Category Archives: News

Some of my recent bike projects

Fillari Helsinki - Granny Bike Restoration


Old retro ‘granny’ bike restored with a chrome and gold.

Recycled Bike Fillari Helsinki


I came up with a design and sprayed it using this recycled bike frame, good as new finished with some 2 component lacquer.

Suspension fork recycled


Red Paint and 2 component on a suspension fork, ready to rock.

See more on the Fillari Helsinki facebook page and website…

Official Fillari Helsinki website

More work coming soon :=)


Disk brake conversion on a bicycle

Front disk brake conversion

This morning in the workshop,  I decided to convert my bike from rim v-brakes to disk brakes, I wanted to practice because I’d to convert a few retro bikes later this year.

Anyway, here’s how I did it…

Front disk brake conversion prerequisites

A breakdown of the things I used to compete the conversion:

Disk Brake Adaptor

You can create your own from steel or source from eBay, I ordered 5 from eBay but I modified them.


Disk brake hub (or wheel)

It was more time and cost effective for my local bike shop to provide me with a rim and hub and brake disk.  I got a good deal on a Shimano centre lock system and rim.

Disk brake calliper

Pick any of your choosing but I selected one with the most standard mounting system I could find only to make the installation as simple as possible.


Welder and Angle grinder

Welder is needed to attach your adaptor to the frame and the angle grinder is needed to make cuts to the adaptor and grind away and finish the surface from imperfections after welding.

So, how I converted to disk brakes

For this, I needed Welding equipment, angle grinder (cutting and surfacing) and allan/hex keys.

The first thing I did was to install the wheel onto the frame.


I remove the mud guard arm and spent some time how my disk brake adaptor could fit.  I am sure there are some good engineering techniques that could have been used here but I simply took the brake calliper, attached the brake mounting adaptor and slid it onto the brake disk.

I then fiddled around until I could get a good fit without disturbing the motion of the wheel.  Once I found a good position, I checked to see that the brake pads made good contact with the disk surface.  Not forgetting that the pads would have good surface coverage when clamping the disk.

I had to make several adjustments to my disk brake mounting adaptor and decided to use cardboard to get the exact shape and size that I would be the best fit.


Now, I prepared the fork for welding, I removed the paint on the fork and adaptor with a wire wool brush on a drill.  Hooked up the Welding machine with 0.8mm wire.  Safety gloves on, mask and clothing on.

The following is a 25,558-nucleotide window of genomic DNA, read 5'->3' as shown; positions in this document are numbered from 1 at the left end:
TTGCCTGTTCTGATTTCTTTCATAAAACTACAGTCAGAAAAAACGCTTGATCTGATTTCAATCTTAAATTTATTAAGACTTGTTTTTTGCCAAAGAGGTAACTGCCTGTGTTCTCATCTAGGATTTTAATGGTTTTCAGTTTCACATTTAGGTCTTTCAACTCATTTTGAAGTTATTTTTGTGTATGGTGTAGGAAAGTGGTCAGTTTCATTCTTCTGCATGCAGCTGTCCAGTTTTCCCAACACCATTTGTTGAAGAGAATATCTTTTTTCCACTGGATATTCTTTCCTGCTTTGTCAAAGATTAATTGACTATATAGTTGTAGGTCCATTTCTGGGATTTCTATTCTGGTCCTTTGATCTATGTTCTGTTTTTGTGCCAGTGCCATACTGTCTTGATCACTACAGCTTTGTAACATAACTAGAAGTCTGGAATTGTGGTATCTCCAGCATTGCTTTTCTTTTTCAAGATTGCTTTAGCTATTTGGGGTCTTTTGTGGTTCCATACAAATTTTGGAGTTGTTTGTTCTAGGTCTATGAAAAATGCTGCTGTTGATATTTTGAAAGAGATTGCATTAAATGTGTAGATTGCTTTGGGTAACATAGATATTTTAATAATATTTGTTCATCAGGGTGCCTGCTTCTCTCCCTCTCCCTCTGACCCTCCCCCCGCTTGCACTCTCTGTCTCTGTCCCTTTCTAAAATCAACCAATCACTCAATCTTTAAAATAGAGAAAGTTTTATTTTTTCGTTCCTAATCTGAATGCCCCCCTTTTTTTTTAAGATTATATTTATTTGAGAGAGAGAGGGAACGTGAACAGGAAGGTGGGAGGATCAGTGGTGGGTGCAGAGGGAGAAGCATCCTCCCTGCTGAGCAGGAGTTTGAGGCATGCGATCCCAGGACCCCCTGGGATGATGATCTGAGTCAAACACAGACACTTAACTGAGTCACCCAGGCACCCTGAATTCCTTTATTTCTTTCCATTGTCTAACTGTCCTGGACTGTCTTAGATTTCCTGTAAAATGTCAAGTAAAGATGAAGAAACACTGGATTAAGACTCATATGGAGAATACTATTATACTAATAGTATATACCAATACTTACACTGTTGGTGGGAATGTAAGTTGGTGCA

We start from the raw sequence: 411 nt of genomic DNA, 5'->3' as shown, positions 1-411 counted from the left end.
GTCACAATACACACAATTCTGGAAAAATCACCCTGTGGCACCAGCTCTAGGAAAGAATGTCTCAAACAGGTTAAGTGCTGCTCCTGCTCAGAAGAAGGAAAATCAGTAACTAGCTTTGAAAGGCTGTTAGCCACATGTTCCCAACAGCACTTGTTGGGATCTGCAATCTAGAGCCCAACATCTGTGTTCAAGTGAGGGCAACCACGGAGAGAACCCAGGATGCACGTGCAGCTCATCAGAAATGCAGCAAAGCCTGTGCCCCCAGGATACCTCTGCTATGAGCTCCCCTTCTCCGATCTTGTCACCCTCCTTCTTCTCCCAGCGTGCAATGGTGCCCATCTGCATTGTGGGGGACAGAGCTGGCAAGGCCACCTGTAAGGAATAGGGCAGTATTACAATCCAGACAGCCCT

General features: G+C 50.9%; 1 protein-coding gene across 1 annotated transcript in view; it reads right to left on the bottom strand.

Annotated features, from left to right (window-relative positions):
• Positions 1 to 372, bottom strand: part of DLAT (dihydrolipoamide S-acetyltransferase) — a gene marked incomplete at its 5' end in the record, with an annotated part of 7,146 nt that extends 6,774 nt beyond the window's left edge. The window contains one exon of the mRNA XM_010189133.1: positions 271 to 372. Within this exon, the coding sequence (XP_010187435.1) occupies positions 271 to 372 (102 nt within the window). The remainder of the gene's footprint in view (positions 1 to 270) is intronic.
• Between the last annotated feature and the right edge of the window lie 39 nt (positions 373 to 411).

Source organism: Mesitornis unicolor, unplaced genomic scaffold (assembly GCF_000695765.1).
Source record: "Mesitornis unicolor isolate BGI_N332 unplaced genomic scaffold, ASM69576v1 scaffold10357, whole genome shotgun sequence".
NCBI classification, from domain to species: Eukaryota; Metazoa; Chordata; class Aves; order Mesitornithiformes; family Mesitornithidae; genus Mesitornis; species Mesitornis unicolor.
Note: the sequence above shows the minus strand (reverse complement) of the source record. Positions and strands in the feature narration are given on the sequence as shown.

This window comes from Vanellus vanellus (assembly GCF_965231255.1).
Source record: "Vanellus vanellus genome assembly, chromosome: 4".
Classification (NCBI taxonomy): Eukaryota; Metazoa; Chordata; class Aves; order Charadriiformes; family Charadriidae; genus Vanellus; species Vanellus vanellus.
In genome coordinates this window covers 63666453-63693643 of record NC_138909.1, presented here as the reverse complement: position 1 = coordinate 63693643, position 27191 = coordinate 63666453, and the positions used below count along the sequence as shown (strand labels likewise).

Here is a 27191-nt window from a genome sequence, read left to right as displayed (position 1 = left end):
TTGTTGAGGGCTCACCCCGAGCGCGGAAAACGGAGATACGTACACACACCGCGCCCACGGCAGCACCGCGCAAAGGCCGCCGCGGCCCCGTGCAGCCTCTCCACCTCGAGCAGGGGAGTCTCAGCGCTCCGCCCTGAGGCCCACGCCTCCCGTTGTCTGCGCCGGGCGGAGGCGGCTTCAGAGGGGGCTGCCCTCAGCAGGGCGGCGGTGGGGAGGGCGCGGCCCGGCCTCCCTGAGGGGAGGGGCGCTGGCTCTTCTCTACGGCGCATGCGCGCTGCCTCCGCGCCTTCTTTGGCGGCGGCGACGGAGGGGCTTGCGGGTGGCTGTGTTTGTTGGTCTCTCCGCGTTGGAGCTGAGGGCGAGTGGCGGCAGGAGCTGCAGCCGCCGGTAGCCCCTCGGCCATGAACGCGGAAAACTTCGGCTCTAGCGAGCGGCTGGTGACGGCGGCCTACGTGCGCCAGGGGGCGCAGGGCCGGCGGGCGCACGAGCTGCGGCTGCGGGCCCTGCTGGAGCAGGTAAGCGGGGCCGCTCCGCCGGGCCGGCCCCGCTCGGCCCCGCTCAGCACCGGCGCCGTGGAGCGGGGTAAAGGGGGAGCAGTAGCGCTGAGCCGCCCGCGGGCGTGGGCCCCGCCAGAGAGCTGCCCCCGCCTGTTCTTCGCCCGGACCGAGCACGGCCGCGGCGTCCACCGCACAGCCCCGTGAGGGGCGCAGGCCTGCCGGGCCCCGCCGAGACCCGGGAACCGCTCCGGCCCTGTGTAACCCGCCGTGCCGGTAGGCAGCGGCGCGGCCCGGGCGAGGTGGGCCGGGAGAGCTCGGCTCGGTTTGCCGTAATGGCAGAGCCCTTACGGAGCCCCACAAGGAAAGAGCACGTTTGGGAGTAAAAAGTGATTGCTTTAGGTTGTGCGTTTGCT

Welding was a little tricky, but I was able to hold the adaptor with one hand in the position, test the wheel motion – the wheel has to be moving  without grinding or friction or at least you should be confident that you have enough play for adjustment after you have finished welding.  The brake calliper had bolts with washers that would allow for angle adjustment.


I welded both sides of the fork and ensured the joints were strong enough.  My welding skills are still relatively novice but I got a solid weld in the end.

Angle grind to remove excess weld spots and use a sanding disk to smooth the steel surface ready for paint.



Once the welding was finished and grinding completed, I gave some final testing and adjustment.  Everything was good and started tightening things up to be sure no further adjustments were needed before road testing.

Once I was satisfied with the fit,  I added some primer ready for some new paint… but that’s another day 🙂





Do you know… How many cyclists ride through Helsinki?

This week I have been working in my own time to launch a fantastic hobby project with a very talented Designer and Developer Sami Laakso (  Finally, the patience has paid off and it’s live!

For the past couple of months, I’ve been working hard to get designed and developed using data obtained from the Helsinki City’s Baana cyclists counter.  The website gives a visual representation of the amount of cyclists that pass through the city cycling on what used to be an old railway redeveloped to be a shortcut for cyclists and pedestrians.  When you visit Baanamittari (Baana Meter in English) you can choose from presets or select your own date range to return a graph of the amount of cyclists used the passage for the given time period.

In the next few months, there will be some new cool features added to the site and obviously looking to secure funding to take the project even further.  This includes Live Data Feeds, Weather overlays graphs and a lot more.  Perhaps you have some ideas?

I am keen cyclist myself and build my own recycled bikes (for my other hobby project called Fillari Helsinki launching next summer). Baana Mittari is one of my ways to give something back to the community and to promote cycling in Helsinki.  The site is available in 9 languages to reach as many sections of the community possible.

Check out Baanamittari here: and remember to let me know what you think!